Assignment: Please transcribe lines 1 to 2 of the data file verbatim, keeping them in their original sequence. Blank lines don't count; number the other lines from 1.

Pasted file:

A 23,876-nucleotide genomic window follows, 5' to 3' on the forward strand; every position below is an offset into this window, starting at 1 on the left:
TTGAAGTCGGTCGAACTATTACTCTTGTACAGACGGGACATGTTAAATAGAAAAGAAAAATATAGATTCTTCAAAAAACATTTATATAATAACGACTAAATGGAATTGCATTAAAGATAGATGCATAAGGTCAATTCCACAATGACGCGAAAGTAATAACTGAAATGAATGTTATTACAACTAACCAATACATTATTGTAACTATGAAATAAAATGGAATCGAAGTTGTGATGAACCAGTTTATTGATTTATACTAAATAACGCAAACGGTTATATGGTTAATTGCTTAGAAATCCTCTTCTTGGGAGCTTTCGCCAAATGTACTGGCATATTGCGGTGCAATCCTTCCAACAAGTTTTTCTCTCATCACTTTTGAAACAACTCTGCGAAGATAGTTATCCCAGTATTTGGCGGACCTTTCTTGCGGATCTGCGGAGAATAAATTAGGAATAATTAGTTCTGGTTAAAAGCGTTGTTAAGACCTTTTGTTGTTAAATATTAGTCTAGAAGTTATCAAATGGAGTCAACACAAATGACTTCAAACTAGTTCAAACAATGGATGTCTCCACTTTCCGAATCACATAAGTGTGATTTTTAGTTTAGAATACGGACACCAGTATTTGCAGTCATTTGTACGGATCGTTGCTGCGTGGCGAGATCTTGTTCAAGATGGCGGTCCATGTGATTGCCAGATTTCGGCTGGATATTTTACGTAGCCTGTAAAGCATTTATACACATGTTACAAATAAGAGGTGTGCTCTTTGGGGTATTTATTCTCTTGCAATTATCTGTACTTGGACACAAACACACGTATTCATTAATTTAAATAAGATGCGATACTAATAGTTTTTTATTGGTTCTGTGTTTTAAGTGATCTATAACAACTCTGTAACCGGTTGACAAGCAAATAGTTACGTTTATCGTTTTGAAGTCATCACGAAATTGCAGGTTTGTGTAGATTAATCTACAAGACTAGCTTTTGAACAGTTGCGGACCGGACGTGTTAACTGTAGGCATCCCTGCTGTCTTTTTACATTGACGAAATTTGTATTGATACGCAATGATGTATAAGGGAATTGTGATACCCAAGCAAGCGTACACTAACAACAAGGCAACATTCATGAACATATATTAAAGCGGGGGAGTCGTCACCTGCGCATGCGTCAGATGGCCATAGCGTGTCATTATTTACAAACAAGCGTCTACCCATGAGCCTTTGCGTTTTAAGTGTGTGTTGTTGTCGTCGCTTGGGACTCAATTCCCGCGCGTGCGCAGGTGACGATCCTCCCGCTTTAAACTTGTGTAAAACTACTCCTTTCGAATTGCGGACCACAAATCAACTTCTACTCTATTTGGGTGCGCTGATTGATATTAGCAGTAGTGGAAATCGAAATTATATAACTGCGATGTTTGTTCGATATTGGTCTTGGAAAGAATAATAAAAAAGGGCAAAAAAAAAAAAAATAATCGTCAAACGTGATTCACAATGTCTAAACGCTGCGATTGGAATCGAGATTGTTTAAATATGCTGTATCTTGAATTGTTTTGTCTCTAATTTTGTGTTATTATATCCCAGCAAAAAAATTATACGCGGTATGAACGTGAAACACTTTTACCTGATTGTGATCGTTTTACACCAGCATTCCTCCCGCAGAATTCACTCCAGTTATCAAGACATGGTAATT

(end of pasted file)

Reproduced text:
A 23,876-nucleotide genomic window follows, 5' to 3' on the forward strand; every position below is an offset into this window, starting at 1 on the left:
TTGAAGTCGGTCGAACTATTACTCTTGTACAGACGGGACATGTTAAATAGAAAAGAAAAATATAGATTCTTCAAAAAACATTTATATAATAACGACTAAATGGAATTGCATTAAAGATAGATGCATAAGGTCAATTCCACAATGACGCGAAAGTAATAACTGAAATGAATGTTATTACAACTAACCAATACATTATTGTAACTATGAAATAAAATGGAATCGAAGTTGTGATGAACCAGTTTATTGATTTATACTAAATAACGCAAACGGTTATATGGTTAATTGCTTAGAAATCCTCTTCTTGGGAGCTTTCGCCAAATGTACTGGCATATTGCGGTGCAATCCTTCCAACAAGTTTTTCTCTCATCACTTTTGAAACAACTCTGCGAAGATAGTTATCCCAGTATTTGGCGGACCTTTCTTGCGGATCTGCGGAGAATAAATTAGGAATAATTAGTTCTGGTTAAAAGCGTTGTTAAGACCTTTTGTTGTTAAATATTAGTCTAGAAGTTATCAAATGGAGTCAACACAAATGACTTCAAACTAGTTCAAACAATGGATGTCTCCACTTTCCGAATCACATAAGTGTGATTTTTAGTTTAGAATACGGACACCAGTATTTGCAGTCATTTGTACGGATCGTTGCTGCGTGGCGAGATCTTGTTCAAGATGGCGGTCCATGTGATTGCCAGATTTCGGCTGGATATTTTACGTAGCCTGTAAAGCATTTATACACATGTTACAAATAAGAGGTGTGCTCTTTGGGGTATTTATTCTCTTGCAATTATCTGTACTTGGACACAAACACACGTATTCATTAATTTAAATAAGATGCGATACTAATAGTTTTTTATTGGTTCTGTGTTTTAAGTGATCTATAACAACTCTGTAACCGGTTGACAAGCAAATAGTTACGTTTATCGTTTTGAAGTCATCACGAAATTGCAGGTTTGTGTAGATTAATCTACAAGACTAGCTTTTGAACAGTTGCGGACCGGACGTGTTAACTGTAGGCATCCCTGCTGTCTTTTTACATTGACGAAATTTGTATTGATACGCAATGATGTATAAGGGAATTGTGATACCCAAGCAAGCGTACACTAACAACAAGGCAACATTCATGAACATATATTAAAGCGGGGGAGTCGTCACCTGCGCATGCGTCAGATGGCCATAGCGTGTCATTATTTACAAACAAGCGTCTACCCATGAGCCTTTGCGTTTTAAGTGTGTGTTGTTGTCGTCGCTTGGGACTCAATTCCCGCGCGTGCGCAGGTGACGATCCTCCCGCTTTAAACTTGTGTAAAACTACTCCTTTCGAATTGCGGACCACAAATCAACTTCTACTCTATTTGGGTGCGCTGATTGATATTAGCAGTAGTGGAAATCGAAATTATATAACTGCGATGTTTGTTCGATATTGGTCTTGGAAAGAATAATAAAAAAGGGCAAAAAAAAAAAAAATAATCGTCAAACGTGATTCACAATGTCTAAACGCTGCGATTGGAATCGAGATTGTTTAAATATGCTGTATCTTGAATTGTTTTGTCTCTAATTTTGTGTTATTATATCCCAGCAAAAAAATTATACGCGGTATGAACGTGAAACACTTTTACCTGATTGTGATCGTTTTACACCAGCATTCCTCCCGCAGAATTCACTCCAGTTATCAAGACATGGTAATT